On appeal, the Board rejected by a two-to-one vote the ALJ's credibility resolutions and held that the employer had not violated section 8(a)(1) of the Act. Herbert F. Darling, Inc., 267 N.L.R.B. 476, 478 (1983). Ewing appealed the Board's decision. A panel of this court reversed because it concluded that the Board's decision was not supported by substantial evidence. Ewing, 732 F.2d at 1122. Nonetheless, we remanded because while Ewing was on appeal, the Board in Meyers rejected the legal theory relied upon by the ALJ. Meyers, 268 N.L.R.B. at 496-97. The Meyers Board held that an individual's invocation of an employment-related statutory right would no longer be deemed to be concerted activity within the meaning of § 7 of the Act and concluded that an employer therefore did not violate the Act when it discharged an employee for filing a safety complaint. In light of this new rule we directed the Board to determine whether its new test should be applied retroactively and, if not, to reinstate the ALJ's decision and order. On remand, the Board dismissed Ewing's complaint. It decided that since under its usual policy the new rule applied to all "pending" cases, it should be applied to Ewing. Herbert F. Darling, Inc., 273 NLRB No. 52 (1984). This decision prompted the instant appeal.
B. The Board's Ruling in Meyers
Section 8(a)(1) of the Act make it an unfair labor practice for an employer "to interfere with, restrain, or coerce employees in the exercise of the rights guaranteed in [§ 7 of the Act]." 29 U.S.C. § 158(a)(1). Section 7 provides, in relevant part, that employees shall have the right "to engage in . . . concerted activities for . . . mutual aid or protection." 29 U.S.C. § 157.*fn1 It is not disputed that the reference to "mutual air or protection" protects employees who "seek to improve working conditions through resort to administrative and judicial forums." Eastex, Inc. v. NLRB, 437 U.S. 556, 566, 57 L. Ed. 2d 428, 98 S. Ct. 2505 (1978). The question to be decided is what is meant by "concerted activities." Can one employee who seeks to improve working conditions by invoking a statutory right be engaged in such activities, or does it take more than one employee for the action to be concerted?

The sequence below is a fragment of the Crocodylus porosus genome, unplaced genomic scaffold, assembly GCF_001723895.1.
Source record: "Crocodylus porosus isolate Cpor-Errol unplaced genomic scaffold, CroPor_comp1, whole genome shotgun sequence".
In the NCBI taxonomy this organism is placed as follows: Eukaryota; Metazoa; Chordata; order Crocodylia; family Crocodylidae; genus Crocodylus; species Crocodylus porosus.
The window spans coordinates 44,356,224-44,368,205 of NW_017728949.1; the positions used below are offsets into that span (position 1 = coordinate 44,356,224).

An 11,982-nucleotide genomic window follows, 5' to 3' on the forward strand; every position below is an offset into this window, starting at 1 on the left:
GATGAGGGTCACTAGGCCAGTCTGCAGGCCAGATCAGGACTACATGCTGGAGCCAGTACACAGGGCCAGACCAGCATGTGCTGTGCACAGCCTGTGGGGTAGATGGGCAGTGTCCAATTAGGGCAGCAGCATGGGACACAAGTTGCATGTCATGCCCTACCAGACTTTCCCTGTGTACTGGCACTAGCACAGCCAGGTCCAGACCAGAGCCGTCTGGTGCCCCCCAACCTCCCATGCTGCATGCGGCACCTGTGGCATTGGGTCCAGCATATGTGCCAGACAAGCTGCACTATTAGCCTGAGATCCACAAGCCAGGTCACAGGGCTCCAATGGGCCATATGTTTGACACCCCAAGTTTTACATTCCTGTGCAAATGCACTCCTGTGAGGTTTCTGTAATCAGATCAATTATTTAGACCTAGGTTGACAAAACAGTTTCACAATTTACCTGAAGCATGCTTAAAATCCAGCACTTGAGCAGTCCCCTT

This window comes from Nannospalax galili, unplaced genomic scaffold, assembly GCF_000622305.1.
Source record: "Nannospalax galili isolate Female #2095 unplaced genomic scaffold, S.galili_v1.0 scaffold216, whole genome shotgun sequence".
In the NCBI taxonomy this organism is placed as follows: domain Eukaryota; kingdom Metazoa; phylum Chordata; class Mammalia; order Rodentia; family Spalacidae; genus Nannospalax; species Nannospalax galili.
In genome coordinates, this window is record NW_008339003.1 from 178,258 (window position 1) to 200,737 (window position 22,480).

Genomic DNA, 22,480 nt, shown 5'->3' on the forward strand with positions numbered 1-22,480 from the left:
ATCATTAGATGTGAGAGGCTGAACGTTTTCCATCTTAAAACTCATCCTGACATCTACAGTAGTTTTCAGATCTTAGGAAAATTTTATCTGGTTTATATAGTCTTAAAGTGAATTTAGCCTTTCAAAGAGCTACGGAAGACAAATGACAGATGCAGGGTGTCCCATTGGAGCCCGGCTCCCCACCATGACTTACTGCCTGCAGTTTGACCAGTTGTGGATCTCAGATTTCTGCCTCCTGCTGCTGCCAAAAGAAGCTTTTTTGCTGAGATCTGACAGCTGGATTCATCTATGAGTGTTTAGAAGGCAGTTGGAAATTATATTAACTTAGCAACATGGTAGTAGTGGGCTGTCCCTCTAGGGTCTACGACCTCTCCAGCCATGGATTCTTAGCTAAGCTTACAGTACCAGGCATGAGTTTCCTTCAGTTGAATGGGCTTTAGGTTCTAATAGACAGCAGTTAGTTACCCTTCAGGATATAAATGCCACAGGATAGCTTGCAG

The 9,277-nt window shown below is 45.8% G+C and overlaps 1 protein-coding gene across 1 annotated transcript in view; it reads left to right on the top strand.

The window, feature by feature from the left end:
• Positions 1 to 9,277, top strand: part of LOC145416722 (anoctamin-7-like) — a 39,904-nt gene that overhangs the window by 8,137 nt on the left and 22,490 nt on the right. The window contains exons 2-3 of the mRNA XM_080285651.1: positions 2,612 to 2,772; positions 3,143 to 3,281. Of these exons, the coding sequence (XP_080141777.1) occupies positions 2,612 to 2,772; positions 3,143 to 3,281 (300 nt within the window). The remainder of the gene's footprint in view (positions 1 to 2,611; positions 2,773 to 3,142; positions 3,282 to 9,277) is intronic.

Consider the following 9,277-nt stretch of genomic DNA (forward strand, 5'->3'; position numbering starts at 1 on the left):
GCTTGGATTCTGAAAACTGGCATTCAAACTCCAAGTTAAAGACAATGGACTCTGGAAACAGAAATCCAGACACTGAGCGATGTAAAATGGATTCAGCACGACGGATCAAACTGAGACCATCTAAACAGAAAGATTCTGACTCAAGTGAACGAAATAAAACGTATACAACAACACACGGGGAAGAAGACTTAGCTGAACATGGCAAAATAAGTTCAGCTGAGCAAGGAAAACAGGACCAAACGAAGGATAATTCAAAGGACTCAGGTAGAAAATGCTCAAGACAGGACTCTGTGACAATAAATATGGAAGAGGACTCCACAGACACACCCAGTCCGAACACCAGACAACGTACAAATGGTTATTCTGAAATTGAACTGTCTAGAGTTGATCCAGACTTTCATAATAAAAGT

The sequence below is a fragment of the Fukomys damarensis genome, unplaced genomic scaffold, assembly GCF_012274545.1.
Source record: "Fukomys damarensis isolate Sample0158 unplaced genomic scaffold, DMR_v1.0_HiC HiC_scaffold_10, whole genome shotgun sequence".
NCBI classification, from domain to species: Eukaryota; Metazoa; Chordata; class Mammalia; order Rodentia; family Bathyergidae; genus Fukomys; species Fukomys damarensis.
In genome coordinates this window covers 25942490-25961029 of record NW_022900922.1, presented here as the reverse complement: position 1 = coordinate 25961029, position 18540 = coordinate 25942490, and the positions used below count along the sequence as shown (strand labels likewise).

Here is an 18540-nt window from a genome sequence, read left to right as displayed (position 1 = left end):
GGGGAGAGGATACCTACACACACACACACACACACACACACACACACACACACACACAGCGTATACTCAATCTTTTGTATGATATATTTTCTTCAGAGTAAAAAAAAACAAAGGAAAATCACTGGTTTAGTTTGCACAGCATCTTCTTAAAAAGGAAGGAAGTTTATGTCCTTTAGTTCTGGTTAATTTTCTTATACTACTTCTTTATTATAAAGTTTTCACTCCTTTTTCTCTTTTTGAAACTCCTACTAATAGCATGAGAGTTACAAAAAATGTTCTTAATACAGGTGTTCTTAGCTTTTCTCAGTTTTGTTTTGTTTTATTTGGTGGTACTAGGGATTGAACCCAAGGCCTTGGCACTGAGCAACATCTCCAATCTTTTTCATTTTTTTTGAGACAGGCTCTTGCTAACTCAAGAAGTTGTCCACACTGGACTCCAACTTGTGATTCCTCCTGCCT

Relying on Alleluia Cushion Co., 221 N.L.R.B. 999 (1975) (Alleluia), the ALJ below held that an individual employee who files a safety complaint is engaged in protected concerted activity, provided that there is no evidence that fellow employees disavow his action. Herbert F. Darling, Inc., 267 N.L.R.B. at 481. He explained that in Alleluia the Board found that an employer that disciplines or discharges an employee who files a complaint "would indicate to the other employees the danger of seeking assistance from Federal or state agencies in order to obtain their statutorily guaranteed working conditions, and would thus frustrate the purposes of such protective legislation." Id. (quoting Alleluia, 221 N.L.R.B. at 1000).
When Meyers came before the Board, it overruled Alleluia and announced a new "objective" test to be used in determining whether activity is protected concerted activity. 268 N.L.R.B. at 496. Meyers involved a truck driver who, after having an accident because of inadequate brakes, made a safety complaint, for which action his employer fired him. The Board held that the language of the statute and its legislative history required that the term "concerted" be read literally and that "concerted Activities: would be protected within the meaning of the NLRB only if involved two or more employees. The Board stated: "In general, to find an employee's activity to be 'concerted,' we shall require that it be engaged in with or on the authority of other employees, and not solely by and on behalf of the employee himself." Id. at 497. Its rationale for overruling Alleluia was largely that the opinion had received judicial criticism. Id. at 496. This Court among others has reversed the Board in cases in which it relied on Alleluia's rationale. See. e.g., Ontario Knife Co. v. NLRB, 637 F.2d 840 (2d Cir. 1980) (single employee's complaint about the assignment of machete work to the second shift§ ; Krispy Kreme Doughnut Corp. v. NLRB, 635 F.2d 304 (4th Cir. 1980) (single employee's filing of a workers' compensation claim).